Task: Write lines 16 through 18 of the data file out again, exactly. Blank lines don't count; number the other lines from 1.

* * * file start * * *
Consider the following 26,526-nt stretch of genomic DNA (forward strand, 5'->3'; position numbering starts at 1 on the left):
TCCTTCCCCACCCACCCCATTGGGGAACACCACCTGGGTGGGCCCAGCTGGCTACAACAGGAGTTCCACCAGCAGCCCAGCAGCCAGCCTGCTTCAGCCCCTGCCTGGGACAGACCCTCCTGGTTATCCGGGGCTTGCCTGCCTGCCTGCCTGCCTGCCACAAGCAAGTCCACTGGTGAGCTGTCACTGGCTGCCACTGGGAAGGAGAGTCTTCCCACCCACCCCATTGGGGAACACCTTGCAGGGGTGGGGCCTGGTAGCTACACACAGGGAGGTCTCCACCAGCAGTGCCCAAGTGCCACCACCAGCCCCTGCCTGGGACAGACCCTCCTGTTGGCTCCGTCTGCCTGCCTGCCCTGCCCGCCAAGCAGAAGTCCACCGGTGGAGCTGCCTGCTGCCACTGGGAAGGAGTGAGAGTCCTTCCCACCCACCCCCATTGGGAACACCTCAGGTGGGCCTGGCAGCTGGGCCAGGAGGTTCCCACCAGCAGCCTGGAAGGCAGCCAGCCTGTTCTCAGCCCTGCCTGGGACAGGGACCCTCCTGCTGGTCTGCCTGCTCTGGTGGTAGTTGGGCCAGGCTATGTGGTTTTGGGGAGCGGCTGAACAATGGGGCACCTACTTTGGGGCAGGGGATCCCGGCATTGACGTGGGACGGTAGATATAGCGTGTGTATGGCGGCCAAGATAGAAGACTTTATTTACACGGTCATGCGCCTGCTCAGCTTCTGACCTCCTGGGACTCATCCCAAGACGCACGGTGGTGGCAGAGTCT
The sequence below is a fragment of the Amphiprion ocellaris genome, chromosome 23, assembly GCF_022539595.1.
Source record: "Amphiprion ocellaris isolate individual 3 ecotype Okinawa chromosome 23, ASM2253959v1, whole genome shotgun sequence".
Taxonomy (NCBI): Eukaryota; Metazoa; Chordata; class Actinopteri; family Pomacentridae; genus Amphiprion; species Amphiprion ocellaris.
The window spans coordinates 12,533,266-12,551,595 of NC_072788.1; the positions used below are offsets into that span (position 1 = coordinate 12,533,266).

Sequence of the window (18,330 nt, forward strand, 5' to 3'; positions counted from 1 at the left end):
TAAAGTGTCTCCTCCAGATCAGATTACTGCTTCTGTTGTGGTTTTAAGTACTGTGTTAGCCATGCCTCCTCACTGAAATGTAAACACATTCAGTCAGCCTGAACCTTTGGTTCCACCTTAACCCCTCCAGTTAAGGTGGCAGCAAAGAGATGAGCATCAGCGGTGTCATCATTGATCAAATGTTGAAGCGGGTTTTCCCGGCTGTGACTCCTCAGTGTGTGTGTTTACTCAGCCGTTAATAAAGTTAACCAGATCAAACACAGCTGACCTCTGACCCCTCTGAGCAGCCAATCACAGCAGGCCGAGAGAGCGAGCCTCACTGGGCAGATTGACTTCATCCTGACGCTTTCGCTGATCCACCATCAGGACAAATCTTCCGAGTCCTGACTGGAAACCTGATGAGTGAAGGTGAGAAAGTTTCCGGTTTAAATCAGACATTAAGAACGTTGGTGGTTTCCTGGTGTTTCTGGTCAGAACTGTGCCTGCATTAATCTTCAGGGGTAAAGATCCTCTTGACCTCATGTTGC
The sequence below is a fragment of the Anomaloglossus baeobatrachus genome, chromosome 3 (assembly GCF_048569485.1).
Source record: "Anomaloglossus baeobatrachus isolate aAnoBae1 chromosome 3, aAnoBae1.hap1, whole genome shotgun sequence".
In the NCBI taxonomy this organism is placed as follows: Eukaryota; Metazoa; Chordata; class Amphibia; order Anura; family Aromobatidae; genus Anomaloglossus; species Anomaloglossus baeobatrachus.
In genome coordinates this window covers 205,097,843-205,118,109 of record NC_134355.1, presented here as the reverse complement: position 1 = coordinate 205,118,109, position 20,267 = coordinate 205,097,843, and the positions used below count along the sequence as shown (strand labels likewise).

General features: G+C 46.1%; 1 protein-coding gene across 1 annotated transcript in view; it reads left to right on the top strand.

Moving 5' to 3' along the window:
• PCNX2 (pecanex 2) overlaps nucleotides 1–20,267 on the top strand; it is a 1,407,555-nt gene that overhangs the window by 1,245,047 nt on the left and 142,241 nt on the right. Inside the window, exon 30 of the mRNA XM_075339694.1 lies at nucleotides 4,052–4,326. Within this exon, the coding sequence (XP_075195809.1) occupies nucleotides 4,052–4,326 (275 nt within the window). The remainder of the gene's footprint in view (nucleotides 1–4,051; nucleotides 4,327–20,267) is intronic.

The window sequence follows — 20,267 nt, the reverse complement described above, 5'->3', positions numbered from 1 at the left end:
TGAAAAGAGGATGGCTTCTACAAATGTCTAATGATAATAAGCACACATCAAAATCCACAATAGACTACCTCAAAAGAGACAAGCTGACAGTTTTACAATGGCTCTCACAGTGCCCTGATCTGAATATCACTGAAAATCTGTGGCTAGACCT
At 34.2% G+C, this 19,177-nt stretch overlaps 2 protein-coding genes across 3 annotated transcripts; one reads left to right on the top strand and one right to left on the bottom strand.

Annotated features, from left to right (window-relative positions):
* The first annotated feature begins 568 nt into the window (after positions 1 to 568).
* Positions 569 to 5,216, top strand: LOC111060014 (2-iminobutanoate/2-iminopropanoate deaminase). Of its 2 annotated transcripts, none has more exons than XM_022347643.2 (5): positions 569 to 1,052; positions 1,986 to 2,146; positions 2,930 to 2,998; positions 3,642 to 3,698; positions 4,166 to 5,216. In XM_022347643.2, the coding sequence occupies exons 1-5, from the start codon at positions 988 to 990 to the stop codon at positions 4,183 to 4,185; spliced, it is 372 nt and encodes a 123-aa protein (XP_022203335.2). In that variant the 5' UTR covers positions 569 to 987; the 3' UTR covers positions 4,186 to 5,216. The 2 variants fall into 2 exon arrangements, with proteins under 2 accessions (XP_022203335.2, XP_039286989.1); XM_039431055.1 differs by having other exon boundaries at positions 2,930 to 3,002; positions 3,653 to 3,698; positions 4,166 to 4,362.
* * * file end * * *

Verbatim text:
The window sequence follows — 20,267 nt, the reverse complement described above, 5'->3', positions numbered from 1 at the left end:
TGAAAAGAGGATGGCTTCTACAAATGTCTAATGATAATAAGCACACATCAAAATCCACAATAGACTACCTCAAAAGAGACAAGCTGACAGTTTTACAATGGCTCTCACAGTGCCCTGATCTGAATATCACTGAAAATCTGTGGCTAGACCT
At 34.2% G+C, this 19,177-nt stretch overlaps 2 protein-coding genes across 3 annotated transcripts; one reads left to right on the top strand and one right to left on the bottom strand.